The good news is, the president chooses his battles.
The bad new? The battles he chooses.
The book written by former Defense Secretary Robert Gates has been making headlines for its portrayals of a president ambivalent about war strategy, but a Fox News review of “Duty: Memories of a Secretary at War,” has an even more disturbing angle.
The only time the President Obama showed he really cared about military issues wasn’t strictly related to national security or the safety of Americans serving in the hot spots of Afghanistan and Iraq, Gates wrote — it was while catering to his most progressive political base in the service of an ideological goal.
According to the Fox review, Gates wrote that “the only military matter, apart from leaks, about which I ever sensed deep passion on his part was ‘Don’t Ask, Don’t Tell.’ For him, changing the law seemed to be the inevitable next step in the civil rights movement.”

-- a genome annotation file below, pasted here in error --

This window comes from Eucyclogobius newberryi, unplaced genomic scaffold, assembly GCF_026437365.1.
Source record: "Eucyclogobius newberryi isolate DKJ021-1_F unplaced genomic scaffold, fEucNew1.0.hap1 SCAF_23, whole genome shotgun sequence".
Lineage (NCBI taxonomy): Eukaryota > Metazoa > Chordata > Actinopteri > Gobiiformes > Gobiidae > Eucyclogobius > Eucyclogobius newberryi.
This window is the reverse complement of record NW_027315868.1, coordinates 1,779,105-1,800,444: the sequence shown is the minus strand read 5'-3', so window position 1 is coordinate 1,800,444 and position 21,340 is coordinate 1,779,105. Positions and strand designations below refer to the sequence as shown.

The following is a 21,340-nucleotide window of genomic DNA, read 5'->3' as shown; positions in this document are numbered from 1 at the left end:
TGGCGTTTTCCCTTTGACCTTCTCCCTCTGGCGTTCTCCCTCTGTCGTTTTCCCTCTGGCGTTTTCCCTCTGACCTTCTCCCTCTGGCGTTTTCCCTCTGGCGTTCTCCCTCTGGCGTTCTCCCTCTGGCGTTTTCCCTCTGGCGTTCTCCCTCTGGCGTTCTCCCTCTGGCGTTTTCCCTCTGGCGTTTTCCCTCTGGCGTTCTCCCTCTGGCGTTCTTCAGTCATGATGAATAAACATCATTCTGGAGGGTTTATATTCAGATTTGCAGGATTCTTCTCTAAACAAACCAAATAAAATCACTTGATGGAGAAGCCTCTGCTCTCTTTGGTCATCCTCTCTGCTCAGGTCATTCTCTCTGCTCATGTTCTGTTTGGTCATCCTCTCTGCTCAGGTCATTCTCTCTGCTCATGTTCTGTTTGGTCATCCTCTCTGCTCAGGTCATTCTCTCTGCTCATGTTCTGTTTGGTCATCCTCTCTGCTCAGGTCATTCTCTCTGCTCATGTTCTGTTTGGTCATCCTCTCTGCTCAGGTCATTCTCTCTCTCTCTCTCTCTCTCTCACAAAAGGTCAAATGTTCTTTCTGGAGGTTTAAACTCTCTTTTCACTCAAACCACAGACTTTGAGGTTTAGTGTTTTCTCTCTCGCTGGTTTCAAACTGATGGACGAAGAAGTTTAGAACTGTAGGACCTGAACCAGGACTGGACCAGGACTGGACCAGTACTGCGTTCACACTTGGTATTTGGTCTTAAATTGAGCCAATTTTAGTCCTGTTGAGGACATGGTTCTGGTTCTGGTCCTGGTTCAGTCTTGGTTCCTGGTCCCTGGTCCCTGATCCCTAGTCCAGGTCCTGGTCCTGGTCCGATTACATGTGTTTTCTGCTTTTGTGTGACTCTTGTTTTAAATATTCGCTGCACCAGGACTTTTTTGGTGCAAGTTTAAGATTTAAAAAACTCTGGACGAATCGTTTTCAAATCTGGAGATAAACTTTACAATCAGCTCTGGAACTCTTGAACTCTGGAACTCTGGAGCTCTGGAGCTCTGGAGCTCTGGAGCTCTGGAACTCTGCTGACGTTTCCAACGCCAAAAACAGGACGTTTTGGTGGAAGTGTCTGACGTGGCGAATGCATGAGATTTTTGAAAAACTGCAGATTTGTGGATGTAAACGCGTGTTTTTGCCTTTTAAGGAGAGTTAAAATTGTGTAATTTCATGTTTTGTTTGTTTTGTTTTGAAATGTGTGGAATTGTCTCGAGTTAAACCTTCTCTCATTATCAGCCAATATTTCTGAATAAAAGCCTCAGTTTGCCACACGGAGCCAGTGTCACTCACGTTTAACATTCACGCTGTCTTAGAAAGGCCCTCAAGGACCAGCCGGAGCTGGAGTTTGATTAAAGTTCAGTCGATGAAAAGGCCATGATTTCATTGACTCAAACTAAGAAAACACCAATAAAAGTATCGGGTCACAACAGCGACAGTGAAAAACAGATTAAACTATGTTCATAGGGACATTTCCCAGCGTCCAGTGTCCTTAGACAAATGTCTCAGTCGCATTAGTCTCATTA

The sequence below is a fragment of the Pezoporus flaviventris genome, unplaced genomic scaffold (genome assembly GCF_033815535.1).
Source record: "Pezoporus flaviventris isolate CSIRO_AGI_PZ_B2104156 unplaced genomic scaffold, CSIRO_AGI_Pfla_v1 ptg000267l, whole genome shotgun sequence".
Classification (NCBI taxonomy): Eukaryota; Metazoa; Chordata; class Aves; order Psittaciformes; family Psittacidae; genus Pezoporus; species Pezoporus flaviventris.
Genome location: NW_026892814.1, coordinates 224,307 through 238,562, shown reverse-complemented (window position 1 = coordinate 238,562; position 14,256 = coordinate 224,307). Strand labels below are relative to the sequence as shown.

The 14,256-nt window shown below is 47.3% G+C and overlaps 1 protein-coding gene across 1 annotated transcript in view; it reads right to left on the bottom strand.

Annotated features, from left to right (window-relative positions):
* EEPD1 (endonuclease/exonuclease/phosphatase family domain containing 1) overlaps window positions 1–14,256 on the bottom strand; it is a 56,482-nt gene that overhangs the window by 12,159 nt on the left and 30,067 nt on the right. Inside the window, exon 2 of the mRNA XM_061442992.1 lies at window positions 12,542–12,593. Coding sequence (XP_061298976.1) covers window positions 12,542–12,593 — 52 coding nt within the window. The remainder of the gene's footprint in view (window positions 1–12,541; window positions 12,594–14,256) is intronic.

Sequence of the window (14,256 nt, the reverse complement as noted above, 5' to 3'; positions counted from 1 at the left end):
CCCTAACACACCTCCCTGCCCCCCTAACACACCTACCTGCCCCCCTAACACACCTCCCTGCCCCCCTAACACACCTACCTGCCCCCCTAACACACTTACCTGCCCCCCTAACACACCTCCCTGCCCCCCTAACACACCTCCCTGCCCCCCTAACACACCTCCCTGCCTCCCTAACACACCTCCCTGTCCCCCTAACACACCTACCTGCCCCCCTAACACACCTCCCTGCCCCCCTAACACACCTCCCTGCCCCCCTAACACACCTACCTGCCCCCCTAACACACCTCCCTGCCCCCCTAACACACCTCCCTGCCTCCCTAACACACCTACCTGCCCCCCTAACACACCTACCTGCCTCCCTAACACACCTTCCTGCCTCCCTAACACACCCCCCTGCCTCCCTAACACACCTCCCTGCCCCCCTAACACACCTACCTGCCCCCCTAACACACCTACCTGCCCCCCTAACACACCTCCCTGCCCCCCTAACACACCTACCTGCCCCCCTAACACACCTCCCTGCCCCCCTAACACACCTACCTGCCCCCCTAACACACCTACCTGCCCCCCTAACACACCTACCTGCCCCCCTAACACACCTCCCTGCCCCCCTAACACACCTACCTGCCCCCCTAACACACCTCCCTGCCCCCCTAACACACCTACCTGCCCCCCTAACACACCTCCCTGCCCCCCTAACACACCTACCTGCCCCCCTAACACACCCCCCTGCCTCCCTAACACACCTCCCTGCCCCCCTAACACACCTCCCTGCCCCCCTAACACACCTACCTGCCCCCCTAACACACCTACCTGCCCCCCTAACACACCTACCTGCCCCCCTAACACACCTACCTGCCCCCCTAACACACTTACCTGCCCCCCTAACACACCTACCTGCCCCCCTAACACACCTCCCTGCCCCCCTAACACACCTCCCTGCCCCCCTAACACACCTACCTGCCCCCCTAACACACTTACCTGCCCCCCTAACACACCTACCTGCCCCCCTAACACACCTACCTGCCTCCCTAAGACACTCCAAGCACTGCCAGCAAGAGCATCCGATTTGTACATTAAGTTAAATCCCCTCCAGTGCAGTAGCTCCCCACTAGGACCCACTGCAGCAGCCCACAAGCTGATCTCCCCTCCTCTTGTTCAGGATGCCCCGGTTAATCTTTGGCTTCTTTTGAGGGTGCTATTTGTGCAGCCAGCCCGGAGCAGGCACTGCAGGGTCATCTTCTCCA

Whatever the merits of “don’t ask, don’t tell” as a civil rights issue, Gates wrote that the aloofness Obama showed to his soldiers (at least his straight soldiers) was a disturbing contrast to the president’s predecessors.
“One quality I missed in Obama was passion, especially when it came to the two wars,” Gates wrote, according to Fox. “In my presence, Bush — very unlike his father — was pretty unsentimental. But he was passionate about the war in Iraq; on occasion, at a Medal of Honor ceremony or the like, I would see his eyes well up. I worked for Obama longer than Bush, and I never saw his eyes well up.”
Granted, Obama’s selling point on national security during the 2008 campaign was his goal of ending U.S. involvement in Iraq, but he and liberal Democrats in general still tried to present the fight in Afghanistan as the “good” war – the one they voted for before former President Bush took the global war on terror to Baghdad.
With that background in mind, Gates wrote, Obama seeming lack of commitment to military matters on the battlefield – as opposed to its soldiers’ lives in the bedroom – came as a surprise.
“Given his campaign rhetoric about Afghanistan, I think I myself, our commanders, and our troops had expected more commitment to the cause and more passion for it from him,” Gates wrote.
So did the American public — even outside the Obama base.
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